“What’s happening?” Vinny cried, helping me to my feet.

“We hit a snag!”

Then I heard yelling from above. “I need my cargo, Mr. Davis!”

This is no time for guns, Mr. Cole.”

Hearing Cole’s voice set a fire of fear in my blood and sent me running, dragging poor Vinny up the stairs.

We burst through the door, screaming and pushing our way to the railing.

Felt someone grab my leg, but I already had so much fear running through me, there wasn’t room for no more. I just kicked out and dove.

“Children overboard!”

Soaked through from the rain, hitting the water seemed like diving from a bath into the river. I came up sputtering and screaming for Vinny. She didn’t answer, but I saw her white gown like a streak of whitecaps among all the others the storm had churned up.

We swam hard. The current tried to pull me downriver, but I fought back, pushing my arms into the water straight as I could, kicking like the devil had my tail. Mostly ’cause I believed a devil of a man could be swimming after us in the person of Bearclaw Cole or any number of his men. And it didn’t take no figuring to know any one of them could swim a heap better than the two of us tadpoles. It was race to the shore, for sure.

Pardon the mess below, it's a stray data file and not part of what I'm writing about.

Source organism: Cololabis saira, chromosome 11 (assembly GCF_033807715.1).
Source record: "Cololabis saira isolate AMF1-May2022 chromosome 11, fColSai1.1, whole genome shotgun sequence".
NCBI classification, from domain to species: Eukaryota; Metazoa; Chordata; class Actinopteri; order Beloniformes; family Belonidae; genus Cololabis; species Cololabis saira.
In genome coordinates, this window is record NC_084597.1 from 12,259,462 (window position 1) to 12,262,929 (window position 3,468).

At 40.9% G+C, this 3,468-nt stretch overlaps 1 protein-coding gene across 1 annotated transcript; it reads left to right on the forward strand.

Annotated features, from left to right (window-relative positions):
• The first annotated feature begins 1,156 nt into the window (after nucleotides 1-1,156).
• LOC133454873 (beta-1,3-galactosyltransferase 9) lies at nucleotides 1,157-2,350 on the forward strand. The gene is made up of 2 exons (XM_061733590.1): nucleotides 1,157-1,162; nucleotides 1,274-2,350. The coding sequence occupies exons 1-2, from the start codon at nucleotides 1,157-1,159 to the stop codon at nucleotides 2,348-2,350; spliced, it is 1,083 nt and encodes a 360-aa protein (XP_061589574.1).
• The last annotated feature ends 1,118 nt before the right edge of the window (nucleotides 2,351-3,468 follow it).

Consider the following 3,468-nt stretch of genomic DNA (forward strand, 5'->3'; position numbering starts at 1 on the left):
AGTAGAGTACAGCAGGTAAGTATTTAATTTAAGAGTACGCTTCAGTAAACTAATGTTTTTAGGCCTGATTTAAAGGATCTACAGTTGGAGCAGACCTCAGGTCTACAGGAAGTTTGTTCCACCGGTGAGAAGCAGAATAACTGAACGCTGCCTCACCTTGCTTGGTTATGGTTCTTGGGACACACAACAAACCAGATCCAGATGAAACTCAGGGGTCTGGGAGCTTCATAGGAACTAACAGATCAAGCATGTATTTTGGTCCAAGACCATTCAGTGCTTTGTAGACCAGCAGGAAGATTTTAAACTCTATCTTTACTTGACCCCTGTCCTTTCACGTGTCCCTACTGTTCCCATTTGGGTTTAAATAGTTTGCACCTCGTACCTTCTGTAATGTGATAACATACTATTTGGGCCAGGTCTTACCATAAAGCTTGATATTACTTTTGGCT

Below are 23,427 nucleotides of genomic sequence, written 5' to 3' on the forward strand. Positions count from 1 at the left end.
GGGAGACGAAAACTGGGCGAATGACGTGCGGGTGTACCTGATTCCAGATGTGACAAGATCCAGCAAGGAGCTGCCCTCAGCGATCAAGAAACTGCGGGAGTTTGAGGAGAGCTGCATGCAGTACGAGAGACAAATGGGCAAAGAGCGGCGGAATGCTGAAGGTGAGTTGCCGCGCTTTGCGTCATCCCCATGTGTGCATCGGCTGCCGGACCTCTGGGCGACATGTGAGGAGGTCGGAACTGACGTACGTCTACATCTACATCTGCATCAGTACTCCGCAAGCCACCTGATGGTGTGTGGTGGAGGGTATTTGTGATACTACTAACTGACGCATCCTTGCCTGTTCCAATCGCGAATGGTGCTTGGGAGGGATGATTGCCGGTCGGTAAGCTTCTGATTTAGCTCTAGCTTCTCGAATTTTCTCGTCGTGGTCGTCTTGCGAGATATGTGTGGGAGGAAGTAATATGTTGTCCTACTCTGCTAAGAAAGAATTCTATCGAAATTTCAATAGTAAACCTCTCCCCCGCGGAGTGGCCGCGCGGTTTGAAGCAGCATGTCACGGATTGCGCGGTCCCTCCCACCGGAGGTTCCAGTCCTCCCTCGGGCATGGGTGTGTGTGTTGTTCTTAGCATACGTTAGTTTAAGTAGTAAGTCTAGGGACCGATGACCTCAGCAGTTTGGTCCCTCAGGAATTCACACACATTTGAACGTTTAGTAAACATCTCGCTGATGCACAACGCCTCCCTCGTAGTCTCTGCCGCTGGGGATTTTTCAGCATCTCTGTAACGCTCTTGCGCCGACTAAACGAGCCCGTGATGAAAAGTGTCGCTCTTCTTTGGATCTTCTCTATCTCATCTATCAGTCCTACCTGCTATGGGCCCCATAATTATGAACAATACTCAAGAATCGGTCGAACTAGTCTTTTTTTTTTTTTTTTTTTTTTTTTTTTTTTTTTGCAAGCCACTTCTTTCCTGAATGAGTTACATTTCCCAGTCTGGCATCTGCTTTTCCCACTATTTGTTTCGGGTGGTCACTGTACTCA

(To be continued.)

Illustration by Peter Catalanotto

Text copyright © 2006 Alexandria LaFaye. Illustrations copyright © 2006 Peter Catalanotto. Reprinted by permission of Breakfast Serials, Inc., www.breakfastserials.com. No part of this publication may be reproduced, displayed, used or distributed without the express written permission of the copyright holder.